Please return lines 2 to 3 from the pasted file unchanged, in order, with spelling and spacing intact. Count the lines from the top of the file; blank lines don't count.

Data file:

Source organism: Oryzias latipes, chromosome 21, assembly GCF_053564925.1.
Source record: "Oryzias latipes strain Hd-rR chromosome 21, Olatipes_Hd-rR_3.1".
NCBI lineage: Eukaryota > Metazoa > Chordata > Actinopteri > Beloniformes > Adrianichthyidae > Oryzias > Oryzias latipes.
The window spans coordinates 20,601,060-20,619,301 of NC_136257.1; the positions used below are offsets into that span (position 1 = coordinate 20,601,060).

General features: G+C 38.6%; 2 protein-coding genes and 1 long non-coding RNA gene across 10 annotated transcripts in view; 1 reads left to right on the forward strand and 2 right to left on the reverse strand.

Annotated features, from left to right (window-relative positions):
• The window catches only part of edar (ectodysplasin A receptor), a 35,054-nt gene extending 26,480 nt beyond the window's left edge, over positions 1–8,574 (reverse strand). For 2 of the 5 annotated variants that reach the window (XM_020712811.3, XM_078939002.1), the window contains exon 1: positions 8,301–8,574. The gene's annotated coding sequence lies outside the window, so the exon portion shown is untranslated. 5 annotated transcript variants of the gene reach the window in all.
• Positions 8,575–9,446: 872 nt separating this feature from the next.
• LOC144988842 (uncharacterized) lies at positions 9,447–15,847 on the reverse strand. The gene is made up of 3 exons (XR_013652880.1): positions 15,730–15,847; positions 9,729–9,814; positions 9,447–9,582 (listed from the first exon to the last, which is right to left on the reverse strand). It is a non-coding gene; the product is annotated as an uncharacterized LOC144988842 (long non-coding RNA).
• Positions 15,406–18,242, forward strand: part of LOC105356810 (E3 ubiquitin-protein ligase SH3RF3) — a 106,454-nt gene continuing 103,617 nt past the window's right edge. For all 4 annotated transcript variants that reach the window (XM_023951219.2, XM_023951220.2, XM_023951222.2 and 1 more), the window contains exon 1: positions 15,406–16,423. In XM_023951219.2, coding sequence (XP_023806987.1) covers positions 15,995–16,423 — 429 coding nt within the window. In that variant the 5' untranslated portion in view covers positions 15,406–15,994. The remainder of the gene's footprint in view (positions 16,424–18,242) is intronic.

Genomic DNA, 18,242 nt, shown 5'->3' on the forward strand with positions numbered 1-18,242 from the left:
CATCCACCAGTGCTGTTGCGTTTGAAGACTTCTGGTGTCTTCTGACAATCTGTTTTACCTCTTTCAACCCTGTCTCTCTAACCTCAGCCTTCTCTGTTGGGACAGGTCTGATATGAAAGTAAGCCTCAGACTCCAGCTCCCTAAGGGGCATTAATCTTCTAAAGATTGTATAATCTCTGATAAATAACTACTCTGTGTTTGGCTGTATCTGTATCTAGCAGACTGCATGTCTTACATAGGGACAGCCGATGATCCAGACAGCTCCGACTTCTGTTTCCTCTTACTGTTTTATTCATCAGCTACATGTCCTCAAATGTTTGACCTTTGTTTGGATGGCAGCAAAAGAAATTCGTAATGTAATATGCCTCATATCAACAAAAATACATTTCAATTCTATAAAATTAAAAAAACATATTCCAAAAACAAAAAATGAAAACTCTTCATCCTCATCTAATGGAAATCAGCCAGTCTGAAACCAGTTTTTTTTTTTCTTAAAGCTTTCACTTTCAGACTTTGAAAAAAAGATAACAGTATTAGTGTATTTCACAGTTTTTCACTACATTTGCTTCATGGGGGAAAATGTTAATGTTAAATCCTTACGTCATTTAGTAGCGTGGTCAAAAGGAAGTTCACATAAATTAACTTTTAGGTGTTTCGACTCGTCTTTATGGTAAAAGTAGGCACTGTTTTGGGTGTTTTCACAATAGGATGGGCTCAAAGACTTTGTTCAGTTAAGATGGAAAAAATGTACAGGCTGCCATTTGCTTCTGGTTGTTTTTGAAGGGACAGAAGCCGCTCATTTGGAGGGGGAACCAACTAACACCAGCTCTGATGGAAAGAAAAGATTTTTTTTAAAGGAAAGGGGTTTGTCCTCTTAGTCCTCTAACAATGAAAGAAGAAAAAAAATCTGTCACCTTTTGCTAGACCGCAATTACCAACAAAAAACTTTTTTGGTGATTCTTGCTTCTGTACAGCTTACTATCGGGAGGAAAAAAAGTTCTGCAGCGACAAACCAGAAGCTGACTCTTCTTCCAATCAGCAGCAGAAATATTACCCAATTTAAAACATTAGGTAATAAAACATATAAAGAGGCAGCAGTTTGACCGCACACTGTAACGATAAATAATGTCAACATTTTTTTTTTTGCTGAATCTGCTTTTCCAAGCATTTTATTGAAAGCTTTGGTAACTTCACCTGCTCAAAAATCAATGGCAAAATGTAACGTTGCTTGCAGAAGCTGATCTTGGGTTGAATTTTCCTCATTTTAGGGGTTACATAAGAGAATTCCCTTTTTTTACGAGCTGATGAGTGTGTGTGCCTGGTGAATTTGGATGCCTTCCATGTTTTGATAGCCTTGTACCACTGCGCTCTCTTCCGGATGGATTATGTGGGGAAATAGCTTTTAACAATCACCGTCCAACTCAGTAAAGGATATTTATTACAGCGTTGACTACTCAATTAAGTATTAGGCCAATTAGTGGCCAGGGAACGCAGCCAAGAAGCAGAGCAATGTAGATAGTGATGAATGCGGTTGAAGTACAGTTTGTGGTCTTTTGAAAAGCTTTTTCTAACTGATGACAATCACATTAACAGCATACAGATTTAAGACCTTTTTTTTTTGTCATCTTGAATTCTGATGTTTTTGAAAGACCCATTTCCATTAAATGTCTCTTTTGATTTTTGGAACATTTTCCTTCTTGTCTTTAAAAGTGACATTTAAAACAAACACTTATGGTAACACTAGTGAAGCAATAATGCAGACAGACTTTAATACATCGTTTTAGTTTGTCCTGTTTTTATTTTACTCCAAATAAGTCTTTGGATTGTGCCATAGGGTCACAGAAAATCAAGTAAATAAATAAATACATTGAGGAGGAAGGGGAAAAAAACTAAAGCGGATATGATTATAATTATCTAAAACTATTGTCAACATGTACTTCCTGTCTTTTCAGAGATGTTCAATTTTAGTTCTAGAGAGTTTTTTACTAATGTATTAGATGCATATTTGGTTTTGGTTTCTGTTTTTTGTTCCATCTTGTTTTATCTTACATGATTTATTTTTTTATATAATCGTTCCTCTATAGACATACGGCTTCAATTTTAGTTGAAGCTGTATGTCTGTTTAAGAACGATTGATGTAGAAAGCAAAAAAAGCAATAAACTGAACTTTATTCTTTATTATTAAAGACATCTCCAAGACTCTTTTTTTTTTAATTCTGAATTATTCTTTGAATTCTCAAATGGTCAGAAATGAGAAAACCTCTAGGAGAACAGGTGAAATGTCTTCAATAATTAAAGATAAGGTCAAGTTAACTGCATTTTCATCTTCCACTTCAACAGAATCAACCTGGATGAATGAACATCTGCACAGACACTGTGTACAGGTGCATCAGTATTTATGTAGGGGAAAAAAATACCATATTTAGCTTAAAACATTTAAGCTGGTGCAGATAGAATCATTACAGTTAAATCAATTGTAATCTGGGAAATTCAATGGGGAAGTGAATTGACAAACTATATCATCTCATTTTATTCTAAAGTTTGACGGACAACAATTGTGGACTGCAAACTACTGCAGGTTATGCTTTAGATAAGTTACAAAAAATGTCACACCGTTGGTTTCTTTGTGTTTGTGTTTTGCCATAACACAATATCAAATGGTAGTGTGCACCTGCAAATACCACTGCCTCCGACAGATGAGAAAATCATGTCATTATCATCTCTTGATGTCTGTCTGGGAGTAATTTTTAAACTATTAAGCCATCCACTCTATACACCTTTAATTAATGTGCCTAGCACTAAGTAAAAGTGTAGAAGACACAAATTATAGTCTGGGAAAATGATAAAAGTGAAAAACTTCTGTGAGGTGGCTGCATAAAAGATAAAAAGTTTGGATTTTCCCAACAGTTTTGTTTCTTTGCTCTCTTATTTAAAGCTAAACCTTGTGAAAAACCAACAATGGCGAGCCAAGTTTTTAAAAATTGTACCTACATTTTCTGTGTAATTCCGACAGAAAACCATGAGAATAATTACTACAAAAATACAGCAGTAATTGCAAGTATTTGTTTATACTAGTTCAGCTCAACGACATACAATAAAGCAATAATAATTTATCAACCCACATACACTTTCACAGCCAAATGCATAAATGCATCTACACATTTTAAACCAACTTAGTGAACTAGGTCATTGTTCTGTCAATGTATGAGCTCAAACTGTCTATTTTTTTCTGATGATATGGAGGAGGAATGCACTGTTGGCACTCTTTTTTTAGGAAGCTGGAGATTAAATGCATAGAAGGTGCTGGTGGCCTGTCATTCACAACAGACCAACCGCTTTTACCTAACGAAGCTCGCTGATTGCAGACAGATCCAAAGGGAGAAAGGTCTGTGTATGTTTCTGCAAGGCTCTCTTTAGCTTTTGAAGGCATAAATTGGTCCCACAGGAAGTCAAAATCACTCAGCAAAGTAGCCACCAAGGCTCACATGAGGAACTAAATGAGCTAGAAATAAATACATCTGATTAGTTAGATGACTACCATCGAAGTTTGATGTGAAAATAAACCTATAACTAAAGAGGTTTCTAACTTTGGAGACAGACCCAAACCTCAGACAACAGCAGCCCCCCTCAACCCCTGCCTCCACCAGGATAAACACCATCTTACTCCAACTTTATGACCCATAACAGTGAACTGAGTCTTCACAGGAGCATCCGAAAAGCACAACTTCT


Source record: "Oryzias latipes strain Hd-rR chromosome 21, Olatipes_Hd-rR_3.1".
NCBI lineage: Eukaryota > Metazoa > Chordata > Actinopteri > Beloniformes > Adrianichthyidae > Oryzias > Oryzias latipes.